Conclusion and Future Directions
Recent studies establishing strong topography-specific connections among the basal ganglia, cerebellum, and their projections to overlapping areas in the motor cortices suggest that these networks influence each other’s functions. The contribution of the cerebello-thalamo-cortical pathway to tremor (88–90) and to LIDs in PD (84, 86) is now established. Whether there is a similar contribution of cerebellar processing function to other motor or cognitive symptoms in PD remains to be tested in future studies. There is preliminary evidence that DBS of subthalamic nucleus improves sensorimotor plasticity of M1 (91), but whether DBS also restores cerebellar processing function by re-instating normal signaling and plastic mechanisms in the cerebellar networks needs further exploration.
Both dopaminergic signaling in the basal ganglia and cerebellar sensory processing are necessary for scaling of M1 plasticity and topographic specificity (51). In de novo PD, sensorimotor plasticity is lost in the more affected hemisphere, while topographic specificity is lost in the less affected hemisphere with preservation of plasticity (68). This pattern suggests that loss of topographic specificity occurs prior to the loss of sensorimotor plasticity. These two defects could cause abnormal muscle synergies and thereby abnormal movements in PD. We propose that M1 plasticity, particularly associative sensorimotor plasticity, is an indication of motor map plasticity and therefore its loss or excess may have implications for motor learning and motor performance in disorders affecting the basal ganglia and cerebellum. Therapeutic interventions for such disorders might be more efficient if would attempt to normalize signaling in both striato-thalamo-cortical and cerebello-thalamo-cortical pathways.
Conflict of Interest Statement
The authors declare that the research was conducted in the absence of any commercial or financial relationships that could be construed as a potential conflict of interest.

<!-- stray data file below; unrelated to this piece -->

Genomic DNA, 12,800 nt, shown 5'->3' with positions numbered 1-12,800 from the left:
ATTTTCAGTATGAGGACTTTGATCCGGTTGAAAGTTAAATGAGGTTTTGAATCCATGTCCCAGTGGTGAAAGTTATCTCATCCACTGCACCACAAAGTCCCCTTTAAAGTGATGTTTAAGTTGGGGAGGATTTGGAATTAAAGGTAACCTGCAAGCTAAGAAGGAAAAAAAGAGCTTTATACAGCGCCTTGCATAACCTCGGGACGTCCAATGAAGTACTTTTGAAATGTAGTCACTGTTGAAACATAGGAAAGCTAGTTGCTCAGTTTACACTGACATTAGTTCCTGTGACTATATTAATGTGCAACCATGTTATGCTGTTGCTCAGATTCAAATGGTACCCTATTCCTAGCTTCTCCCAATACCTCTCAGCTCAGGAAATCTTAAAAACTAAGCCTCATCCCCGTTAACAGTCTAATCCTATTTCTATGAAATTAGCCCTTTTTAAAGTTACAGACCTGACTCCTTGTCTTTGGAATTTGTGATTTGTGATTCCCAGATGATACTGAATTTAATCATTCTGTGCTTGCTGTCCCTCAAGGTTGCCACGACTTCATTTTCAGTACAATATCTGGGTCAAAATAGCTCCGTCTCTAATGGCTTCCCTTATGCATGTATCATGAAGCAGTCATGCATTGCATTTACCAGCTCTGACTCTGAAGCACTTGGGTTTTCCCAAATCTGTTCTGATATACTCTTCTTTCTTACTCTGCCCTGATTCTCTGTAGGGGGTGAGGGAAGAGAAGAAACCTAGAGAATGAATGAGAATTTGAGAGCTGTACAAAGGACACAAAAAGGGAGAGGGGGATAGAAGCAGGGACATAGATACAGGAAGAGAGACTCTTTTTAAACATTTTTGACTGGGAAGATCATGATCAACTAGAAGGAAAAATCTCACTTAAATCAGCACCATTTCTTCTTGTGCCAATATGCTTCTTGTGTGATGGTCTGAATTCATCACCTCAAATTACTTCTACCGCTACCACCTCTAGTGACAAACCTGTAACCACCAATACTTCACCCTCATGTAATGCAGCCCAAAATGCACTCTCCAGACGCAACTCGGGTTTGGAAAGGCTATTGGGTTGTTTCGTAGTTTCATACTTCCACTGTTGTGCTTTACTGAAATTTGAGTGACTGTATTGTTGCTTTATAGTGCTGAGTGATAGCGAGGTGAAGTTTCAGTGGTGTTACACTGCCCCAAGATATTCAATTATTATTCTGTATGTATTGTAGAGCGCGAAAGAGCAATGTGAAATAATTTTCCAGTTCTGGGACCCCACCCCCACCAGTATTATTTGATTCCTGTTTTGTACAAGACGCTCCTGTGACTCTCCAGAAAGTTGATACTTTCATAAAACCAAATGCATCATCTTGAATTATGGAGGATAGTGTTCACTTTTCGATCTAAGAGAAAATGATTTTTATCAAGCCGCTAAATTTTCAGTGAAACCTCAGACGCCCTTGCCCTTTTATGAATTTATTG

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Keywords: motor cortex plasticity, Parkinson disease, cerebellum, dopamine, basal ganglia
Citation: Kishore A, Meunier S and Popa T (2014) Cerebellar influence on motor cortex plasticity: behavioral implications for Parkinson’s disease. Front. Neurol. 5:68. doi: 10.3389/fneur.2014.00068
Received: 13 September 2013; Paper pending published: 23 January 2014;
Accepted: 21 April 2014; Published online: 06 May 2014.
Edited by:Marina Tijssen, Academic Medical Centre, Netherlands
Reviewed by:Anne-Fleur Van Rootselaar, Academic Medical Center, Netherlands
Angelo Quartarone, University of Messina, Italy
Copyright: © 2014 Kishore, Meunier and Popa. This is an open-access article distributed under the terms of the Creative Commons Attribution License (CC BY). The use, distribution or reproduction in other forums is permitted, provided the original author(s) or licensor are credited and that the original publication in this journal is cited, in accordance with accepted academic practice. No use, distribution or reproduction is permitted which does not comply with these terms.
*Correspondence: Asha Kishore, Department of Neurology, Comprehensive Care Centre for Movement Disorders, Sree Chitra Tirunal Institute for Medical Sciences and Technology (SCTIMST), Kerala 695011, India e-mail: firstname.lastname@example.org